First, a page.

If I enter the poem and that’s the experience, then I like the vantage or the look of the place.

You have a tendency to set rules for poetry.  Are these generally short-term reactions to something you’ve read, or are there subjects you consider taboo or passé?  For example, at one point I recall you had banned the moon and the word “nape” from poetry.

I’ve probably called them rules myself, but I think they’re actually constraints. You’re on the right track by calling them reactions and interpretations of theories I’ve read though. At random points in my life, instructors gave assignments such as “don’t enter the poem through the front door” or “write without articles” and since I already give myself food rules and resolutions like removing enriched, bleached flour or high fructose corn syrup, I figured, “Why not carry that over to poetry?” I’m probably a little too boisterous about them, but I love removing words from my box like “moon” or “heart” and seeing what happens. It’s the poet in me. I see all writing as form, so removing language for a day or for a year is similar to stepping into a new form for me.

One of my recent poems actually arose from this banishment. Instead of continually rejecting the moon, I accepted it and wrote about it. I ended up writing about a moon made of cheese that melts and drowns the world. I didn’t know I’d end up with the poem I now have, but I’m glad I suppressed myself. By releasing and writing about a cliché subject, I found something.

You titled your MFA thesis “Slave Tools” after Audre Lorde’s essay, “The Master’s Tools Will Never Dismantle the Master’s House.”  What does that essay mean to you, and how did it inform your work?  Is the action of “removing words from your box” a way to develop your own tools?

That essay means I have a long way to go in terms of writing as well as thought, maturity, etc. That essay made me reconsider the power of writing and how difficult it is to escape hegemony. Sometimes the essay made me realize hegemony can’t be escaped. I can’t even put into words what that essay has done to me. Lorde made me realize intent. I tried to do something with my thesis and ended up not being very satisfied with it since my intent was probably unachievable. Maybe I just haven’t realized how to achieve the goal yet.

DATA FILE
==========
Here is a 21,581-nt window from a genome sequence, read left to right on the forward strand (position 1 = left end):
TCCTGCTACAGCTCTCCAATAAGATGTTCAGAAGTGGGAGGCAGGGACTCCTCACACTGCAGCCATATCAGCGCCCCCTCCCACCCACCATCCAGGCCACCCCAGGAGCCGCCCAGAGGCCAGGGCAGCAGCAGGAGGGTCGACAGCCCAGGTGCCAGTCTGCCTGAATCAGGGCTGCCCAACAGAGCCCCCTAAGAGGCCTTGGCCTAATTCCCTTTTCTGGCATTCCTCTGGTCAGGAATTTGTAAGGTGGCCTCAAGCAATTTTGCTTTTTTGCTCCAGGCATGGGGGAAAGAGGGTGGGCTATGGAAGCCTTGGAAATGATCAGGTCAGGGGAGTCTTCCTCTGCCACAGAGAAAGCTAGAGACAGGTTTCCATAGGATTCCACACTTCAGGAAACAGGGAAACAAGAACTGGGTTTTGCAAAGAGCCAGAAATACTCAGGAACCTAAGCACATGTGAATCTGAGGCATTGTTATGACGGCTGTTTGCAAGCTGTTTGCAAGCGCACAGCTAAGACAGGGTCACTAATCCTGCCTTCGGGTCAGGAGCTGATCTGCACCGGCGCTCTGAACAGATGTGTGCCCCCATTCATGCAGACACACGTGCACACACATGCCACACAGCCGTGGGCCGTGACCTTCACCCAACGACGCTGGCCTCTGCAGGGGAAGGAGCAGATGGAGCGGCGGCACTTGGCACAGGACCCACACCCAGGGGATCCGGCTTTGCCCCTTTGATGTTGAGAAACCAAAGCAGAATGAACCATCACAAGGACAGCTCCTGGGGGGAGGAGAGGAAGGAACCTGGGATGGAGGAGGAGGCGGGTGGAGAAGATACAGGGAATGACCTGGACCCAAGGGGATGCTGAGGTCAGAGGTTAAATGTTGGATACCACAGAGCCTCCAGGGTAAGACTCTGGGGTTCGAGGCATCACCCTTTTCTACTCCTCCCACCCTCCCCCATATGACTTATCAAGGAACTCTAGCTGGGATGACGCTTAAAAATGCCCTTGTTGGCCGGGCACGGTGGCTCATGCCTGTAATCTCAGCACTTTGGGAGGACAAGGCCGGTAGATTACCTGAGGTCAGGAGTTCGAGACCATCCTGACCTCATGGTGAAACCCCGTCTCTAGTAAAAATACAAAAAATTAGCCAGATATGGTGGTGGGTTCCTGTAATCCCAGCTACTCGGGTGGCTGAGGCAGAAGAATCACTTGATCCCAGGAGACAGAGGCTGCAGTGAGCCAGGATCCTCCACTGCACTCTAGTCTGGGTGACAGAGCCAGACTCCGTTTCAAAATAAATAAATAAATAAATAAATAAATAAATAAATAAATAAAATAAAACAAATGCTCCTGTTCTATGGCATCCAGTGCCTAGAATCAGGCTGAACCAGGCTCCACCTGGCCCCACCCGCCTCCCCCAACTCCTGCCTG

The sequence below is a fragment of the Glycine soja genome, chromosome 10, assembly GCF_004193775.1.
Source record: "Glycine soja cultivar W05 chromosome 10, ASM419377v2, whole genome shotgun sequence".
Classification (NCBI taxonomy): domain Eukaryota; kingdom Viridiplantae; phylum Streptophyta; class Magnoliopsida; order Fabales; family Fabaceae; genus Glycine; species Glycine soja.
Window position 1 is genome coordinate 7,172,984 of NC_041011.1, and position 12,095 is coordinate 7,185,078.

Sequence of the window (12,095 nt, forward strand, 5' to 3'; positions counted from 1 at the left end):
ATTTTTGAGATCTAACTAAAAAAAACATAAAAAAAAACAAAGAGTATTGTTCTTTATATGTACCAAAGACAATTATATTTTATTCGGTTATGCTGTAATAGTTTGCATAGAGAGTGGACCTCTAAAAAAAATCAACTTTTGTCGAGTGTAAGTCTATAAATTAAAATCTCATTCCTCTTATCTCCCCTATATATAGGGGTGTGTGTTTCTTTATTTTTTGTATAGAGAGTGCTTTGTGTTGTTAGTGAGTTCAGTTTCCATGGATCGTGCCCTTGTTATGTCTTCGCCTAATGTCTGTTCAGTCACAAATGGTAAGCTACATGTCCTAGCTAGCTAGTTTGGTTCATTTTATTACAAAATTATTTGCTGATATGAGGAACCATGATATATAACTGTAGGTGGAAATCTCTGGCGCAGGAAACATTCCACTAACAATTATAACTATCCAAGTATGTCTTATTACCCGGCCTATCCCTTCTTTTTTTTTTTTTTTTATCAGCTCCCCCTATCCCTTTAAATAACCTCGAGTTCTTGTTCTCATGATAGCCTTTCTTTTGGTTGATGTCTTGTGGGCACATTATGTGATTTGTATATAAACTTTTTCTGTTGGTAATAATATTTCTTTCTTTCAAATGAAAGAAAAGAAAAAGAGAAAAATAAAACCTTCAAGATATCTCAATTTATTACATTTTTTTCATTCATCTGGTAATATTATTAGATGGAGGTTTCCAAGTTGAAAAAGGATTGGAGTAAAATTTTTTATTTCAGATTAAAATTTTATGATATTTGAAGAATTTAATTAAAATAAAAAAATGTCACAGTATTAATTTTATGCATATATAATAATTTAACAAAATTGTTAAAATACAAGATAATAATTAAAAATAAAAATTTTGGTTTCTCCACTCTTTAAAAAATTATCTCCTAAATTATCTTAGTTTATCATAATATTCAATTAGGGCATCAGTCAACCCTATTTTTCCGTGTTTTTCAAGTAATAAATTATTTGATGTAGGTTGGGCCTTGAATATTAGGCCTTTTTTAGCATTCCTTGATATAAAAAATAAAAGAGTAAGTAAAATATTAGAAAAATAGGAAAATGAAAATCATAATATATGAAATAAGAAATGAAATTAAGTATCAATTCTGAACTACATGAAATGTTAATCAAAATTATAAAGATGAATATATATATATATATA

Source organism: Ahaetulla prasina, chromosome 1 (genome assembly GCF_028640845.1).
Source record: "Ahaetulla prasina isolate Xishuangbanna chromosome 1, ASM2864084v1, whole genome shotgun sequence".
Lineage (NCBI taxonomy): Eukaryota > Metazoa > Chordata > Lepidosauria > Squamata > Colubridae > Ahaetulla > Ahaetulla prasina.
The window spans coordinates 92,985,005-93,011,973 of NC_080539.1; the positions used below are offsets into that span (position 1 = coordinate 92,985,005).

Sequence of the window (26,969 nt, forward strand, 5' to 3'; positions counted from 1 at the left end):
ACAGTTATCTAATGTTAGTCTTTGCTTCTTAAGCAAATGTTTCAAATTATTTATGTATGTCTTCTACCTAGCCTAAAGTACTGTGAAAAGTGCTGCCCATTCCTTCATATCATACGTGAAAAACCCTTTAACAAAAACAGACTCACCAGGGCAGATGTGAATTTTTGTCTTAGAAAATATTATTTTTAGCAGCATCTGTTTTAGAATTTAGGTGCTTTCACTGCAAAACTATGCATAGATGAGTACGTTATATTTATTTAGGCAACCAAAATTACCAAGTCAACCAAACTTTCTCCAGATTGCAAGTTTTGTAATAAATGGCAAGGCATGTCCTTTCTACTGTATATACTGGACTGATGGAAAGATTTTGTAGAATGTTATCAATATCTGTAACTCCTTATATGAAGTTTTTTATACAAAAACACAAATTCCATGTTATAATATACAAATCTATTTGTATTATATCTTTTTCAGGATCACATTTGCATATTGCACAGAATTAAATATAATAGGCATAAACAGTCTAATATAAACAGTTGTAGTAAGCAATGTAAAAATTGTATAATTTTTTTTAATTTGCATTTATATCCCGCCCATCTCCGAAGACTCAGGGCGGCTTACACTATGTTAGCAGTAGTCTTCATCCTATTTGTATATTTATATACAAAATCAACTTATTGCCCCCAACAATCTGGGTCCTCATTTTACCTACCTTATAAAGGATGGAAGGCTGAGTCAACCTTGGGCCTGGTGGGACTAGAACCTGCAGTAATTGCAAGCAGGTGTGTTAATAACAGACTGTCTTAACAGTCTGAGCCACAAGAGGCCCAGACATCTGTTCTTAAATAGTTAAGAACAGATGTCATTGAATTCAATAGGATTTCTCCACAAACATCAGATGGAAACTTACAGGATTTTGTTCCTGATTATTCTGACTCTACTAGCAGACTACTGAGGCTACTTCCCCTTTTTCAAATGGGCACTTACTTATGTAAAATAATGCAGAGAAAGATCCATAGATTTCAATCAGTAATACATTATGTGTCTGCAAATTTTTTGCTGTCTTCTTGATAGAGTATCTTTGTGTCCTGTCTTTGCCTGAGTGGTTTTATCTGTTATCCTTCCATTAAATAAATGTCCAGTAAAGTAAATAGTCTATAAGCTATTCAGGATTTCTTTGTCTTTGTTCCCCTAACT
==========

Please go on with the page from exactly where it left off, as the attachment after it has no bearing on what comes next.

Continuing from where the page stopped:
For now, I’ll say that removing words is a tool that crafts me.

You start some of your poems with an epigraph.  Sometimes they’re sourced from well-known writers, but occasionally they’re your own invention. To you, what is the function of an epigraph?  Does it frame the content that follows, or does it set a mood?  What’s the effect of writing your own epigraph?

When I read epigraphs, they show me where the author’s inspiration came from, they set the tone of the piece, and sometimes they even cement the piece upon completion. They definitely function as frames to me because I read the epigraph, read the poem, and then read the epigraph again. An epigraph reminds me of the song that begins while the movie screen is still black, white, or another color. They’re the preshow, so I enjoyed writing my own epigraphs because it was a mind ploy for me. It helped me write because I was able to put my trigger outside of the stanzas. The epigraphs also became a generating device and gave me a sense of control. I could probably remove them and the poems would still stand up, but at the time, I thought it would be interesting to create my own context and tell a story with epigraphs.

You have a long history with percussion.  For you, is music an outlet separate from poetry, or are the two intertwined?

They’re the same, but they don’t feel the same. I sweat over drums, or at least I used to. I was heavy into rudimental drumming. Most people know it as drum corps or drumline. That was a different type of expression because I often had to pay to be there. I practiced at home and then showed up for practice or a show and created the music there. It wasn’t tangible though. Poetry draws the same type of sweat. It takes just as much work, but I don’t feel like I pay for it, even when I went to school. I don’t pay for poetry until I buy a book, and even then, I’m very willing to give that book to someone else for however long. I expressed myself through both, but they don’t feel the same to me because I performed for a set amount of time, usually 10 minutes, and could only drum in that form until a specific age. I still teach and give music lessons, but music doesn’t operate in my life as it used to. Music’s role in my life is evolving, whereas I think my poetry itself evolves and I try to make it take on the same role in my life at all times. I need to think on that some more.

If someone stopped you in the street and said, “Describe the perfect poem,” what would your response be?

I’d ask them what they mean by “perfect” and “poem”. One time I saw a lollipop on a sidewalk and there wasn’t a single ant on it. That was a poem.